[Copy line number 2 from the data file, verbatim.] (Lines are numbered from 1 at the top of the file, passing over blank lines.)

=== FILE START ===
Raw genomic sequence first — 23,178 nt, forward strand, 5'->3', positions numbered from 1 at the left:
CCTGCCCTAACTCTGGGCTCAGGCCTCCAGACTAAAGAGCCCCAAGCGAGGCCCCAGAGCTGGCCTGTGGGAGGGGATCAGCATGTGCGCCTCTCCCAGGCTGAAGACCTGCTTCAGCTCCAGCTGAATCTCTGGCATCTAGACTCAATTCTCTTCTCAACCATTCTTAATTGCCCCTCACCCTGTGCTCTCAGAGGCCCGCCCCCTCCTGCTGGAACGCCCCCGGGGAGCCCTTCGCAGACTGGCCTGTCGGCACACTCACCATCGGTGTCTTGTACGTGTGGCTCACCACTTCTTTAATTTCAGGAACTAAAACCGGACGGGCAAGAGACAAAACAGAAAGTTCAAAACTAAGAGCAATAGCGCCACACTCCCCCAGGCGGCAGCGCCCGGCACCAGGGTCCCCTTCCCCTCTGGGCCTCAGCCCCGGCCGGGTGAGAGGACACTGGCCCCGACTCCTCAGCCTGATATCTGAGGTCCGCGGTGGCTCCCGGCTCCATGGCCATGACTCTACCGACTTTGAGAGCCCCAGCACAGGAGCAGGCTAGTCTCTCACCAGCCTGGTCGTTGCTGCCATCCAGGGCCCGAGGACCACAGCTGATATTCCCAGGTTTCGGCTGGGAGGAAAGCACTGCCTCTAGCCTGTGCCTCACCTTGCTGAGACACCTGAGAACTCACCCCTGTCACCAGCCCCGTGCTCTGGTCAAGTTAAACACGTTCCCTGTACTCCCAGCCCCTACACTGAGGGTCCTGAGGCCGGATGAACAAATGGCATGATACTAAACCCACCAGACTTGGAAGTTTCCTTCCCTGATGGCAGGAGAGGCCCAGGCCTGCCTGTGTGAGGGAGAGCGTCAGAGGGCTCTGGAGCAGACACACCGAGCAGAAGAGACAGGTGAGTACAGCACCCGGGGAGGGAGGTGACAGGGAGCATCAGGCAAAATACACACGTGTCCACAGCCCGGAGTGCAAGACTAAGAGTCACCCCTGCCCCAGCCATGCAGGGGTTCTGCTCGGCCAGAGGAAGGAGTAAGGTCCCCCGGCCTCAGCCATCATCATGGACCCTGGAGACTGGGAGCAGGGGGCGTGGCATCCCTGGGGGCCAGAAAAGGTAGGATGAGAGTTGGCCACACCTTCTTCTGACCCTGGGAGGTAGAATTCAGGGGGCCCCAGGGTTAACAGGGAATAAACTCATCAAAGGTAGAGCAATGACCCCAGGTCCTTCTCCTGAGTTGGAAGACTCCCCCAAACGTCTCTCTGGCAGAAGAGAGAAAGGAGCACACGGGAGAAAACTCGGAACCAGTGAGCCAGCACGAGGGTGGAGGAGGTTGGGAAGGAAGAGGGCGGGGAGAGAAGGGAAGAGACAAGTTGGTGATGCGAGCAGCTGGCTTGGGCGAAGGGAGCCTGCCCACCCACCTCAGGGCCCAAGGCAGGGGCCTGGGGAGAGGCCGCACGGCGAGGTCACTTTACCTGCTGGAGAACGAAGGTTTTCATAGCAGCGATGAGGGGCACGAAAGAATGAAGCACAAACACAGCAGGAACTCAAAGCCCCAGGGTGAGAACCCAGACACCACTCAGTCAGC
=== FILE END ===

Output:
CCTGCCCTAACTCTGGGCTCAGGCCTCCAGACTAAAGAGCCCCAAGCGAGGCCCCAGAGCTGGCCTGTGGGAGGGGATCAGCATGTGCGCCTCTCCCAGGCTGAAGACCTGCTTCAGCTCCAGCTGAATCTCTGGCATCTAGACTCAATTCTCTTCTCAACCATTCTTAATTGCCCCTCACCCTGTGCTCTCAGAGGCCCGCCCCCTCCTGCTGGAACGCCCCCGGGGAGCCCTTCGCAGACTGGCCTGTCGGCACACTCACCATCGGTGTCTTGTACGTGTGGCTCACCACTTCTTTAATTTCAGGAACTAAAACCGGACGGGCAAGAGACAAAACAGAAAGTTCAAAACTAAGAGCAATAGCGCCACACTCCCCCAGGCGGCAGCGCCCGGCACCAGGGTCCCCTTCCCCTCTGGGCCTCAGCCCCGGCCGGGTGAGAGGACACTGGCCCCGACTCCTCAGCCTGATATCTGAGGTCCGCGGTGGCTCCCGGCTCCATGGCCATGACTCTACCGACTTTGAGAGCCCCAGCACAGGAGCAGGCTAGTCTCTCACCAGCCTGGTCGTTGCTGCCATCCAGGGCCCGAGGACCACAGCTGATATTCCCAGGTTTCGGCTGGGAGGAAAGCACTGCCTCTAGCCTGTGCCTCACCTTGCTGAGACACCTGAGAACTCACCCCTGTCACCAGCCCCGTGCTCTGGTCAAGTTAAACACGTTCCCTGTACTCCCAGCCCCTACACTGAGGGTCCTGAGGCCGGATGAACAAATGGCATGATACTAAACCCACCAGACTTGGAAGTTTCCTTCCCTGATGGCAGGAGAGGCCCAGGCCTGCCTGTGTGAGGGAGAGCGTCAGAGGGCTCTGGAGCAGACACACCGAGCAGAAGAGACAGGTGAGTACAGCACCCGGGGAGGGAGGTGACAGGGAGCATCAGGCAAAATACACACGTGTCCACAGCCCGGAGTGCAAGACTAAGAGTCACCCCTGCCCCAGCCATGCAGGGGTTCTGCTCGGCCAGAGGAAGGAGTAAGGTCCCCCGGCCTCAGCCATCATCATGGACCCTGGAGACTGGGAGCAGGGGGCGTGGCATCCCTGGGGGCCAGAAAAGGTAGGATGAGAGTTGGCCACACCTTCTTCTGACCCTGGGAGGTAGAATTCAGGGGGCCCCAGGGTTAACAGGGAATAAACTCATCAAAGGTAGAGCAATGACCCCAGGTCCTTCTCCTGAGTTGGAAGACTCCCCCAAACGTCTCTCTGGCAGAAGAGAGAAAGGAGCACACGGGAGAAAACTCGGAACCAGTGAGCCAGCACGAGGGTGGAGGAGGTTGGGAAGGAAGAGGGCGGGGAGAGAAGGGAAGAGACAAGTTGGTGATGCGAGCAGCTGGCTTGGGCGAAGGGAGCCTGCCCACCCACCTCAGGGCCCAAGGCAGGGGCCTGGGGAGAGGCCGCACGGCGAGGTCACTTTACCTGCTGGAGAACGAAGGTTTTCATAGCAGCGATGAGGGGCACGAAAGAATGAAGCACAAACACAGCAGGAACTCAAAGCCCCAGGGTGAGAACCCAGACACCACTCAGTCAGC